Photo courtesy of Boston College
Padilla’s lab accomplished their feat by developing a much more precise set of instructions, which create a grid-like roadmap capable of twisting and turning a beam of
light around objects or space. Their discovery is an extension of earlier metamaterial “cloaking” techniques, which have conjured up images of the Harry Potter character
disappearing beneath his invisibility cloak.
Biology Professor Thomas Chiles and Research Associate Professor of Biology Dong Cai are probing the usefulness of nano-structures in health care. The Chiles lab
developed a nano-scale biosensor capable of detecting certain proteins, including one present in human papillomaviris. By coating a cluster of nanotubes with a thin layer of
protein-recognizing polymer, the sensor uses electrochemical signals to detect minute amounts of proteins, which could provide a crucial new diagnostic tool for the
detection of a range of illnesses.
Cai said that studying the behavior of cells or activities, such as the movement of a sodium ion across the pores of a protein, requires tools and technology that can
function at the molecular level of these biological properties. “Nanotechnology can be used to design diagnostic systems that not only define early stage changes or
progression to a disease state, but also allow the identification of unique biological molecules, chemicals and structures not addressable by current tests,” he said. “They
also offer new opportunities in the treatment and management of diseases and traumatic injuries.
The clean room lab, which opened in 2007, gives a home field advantage to BC researchers – providing ready access to state-of-the-art equipment, as well as eliminating
the costs and time required to use facilities at other universities. The clean room gets its name from its dust-free environment. At the nanoscale, a dust particle can fall like a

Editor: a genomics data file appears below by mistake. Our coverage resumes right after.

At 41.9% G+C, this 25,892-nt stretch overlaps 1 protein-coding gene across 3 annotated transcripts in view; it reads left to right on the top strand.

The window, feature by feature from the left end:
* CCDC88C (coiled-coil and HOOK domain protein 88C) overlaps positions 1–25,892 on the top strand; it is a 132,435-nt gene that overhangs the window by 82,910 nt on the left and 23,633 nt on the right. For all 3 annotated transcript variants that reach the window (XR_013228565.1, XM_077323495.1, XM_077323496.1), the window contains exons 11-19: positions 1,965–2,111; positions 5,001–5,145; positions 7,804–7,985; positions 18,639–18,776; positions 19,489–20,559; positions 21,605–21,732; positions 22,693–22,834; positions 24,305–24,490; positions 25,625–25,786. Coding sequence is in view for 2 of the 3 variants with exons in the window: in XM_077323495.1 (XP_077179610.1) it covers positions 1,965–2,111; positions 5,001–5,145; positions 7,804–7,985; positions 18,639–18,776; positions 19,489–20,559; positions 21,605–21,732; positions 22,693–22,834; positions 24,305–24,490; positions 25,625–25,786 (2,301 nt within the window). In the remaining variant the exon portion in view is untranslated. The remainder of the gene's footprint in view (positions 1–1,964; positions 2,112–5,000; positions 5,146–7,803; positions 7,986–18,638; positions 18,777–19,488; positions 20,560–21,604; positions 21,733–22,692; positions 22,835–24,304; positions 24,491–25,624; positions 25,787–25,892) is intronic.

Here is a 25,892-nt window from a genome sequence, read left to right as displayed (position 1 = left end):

boulder into a creek bed, adhering to the surface of a substrate and wreaking havoc on their tiny features. A substrate can take four to six weeks to create and can be
rendered useless if polluted.
An increasing number of projects have drawn together integrated teams from across the disciplines of biology, chemistry and physics. The focus on nanotechnology has
also spread to the classroom. Last year, researchers offered a new seminar on nanotechnology, marking the first integrated sciences course offered at the university. Each
week, professors lectured to a capacity crowd of slightly more than 40 graduate and upper-level undergraduate students.
Department chairs involved in the development of the course said it is the result of a sustained investment in faculty and facilities over the past decade that has both
refined the expertise within the departments and moved them all closer to a model of integrated research and teaching.
“We couldn’t offer this course three years ago because we didn’t have integrated sciences – we didn’t have faculty whose work was truly meshed together,” said Chiles.
“Now these visions are coming together and it’s pretty exciting.”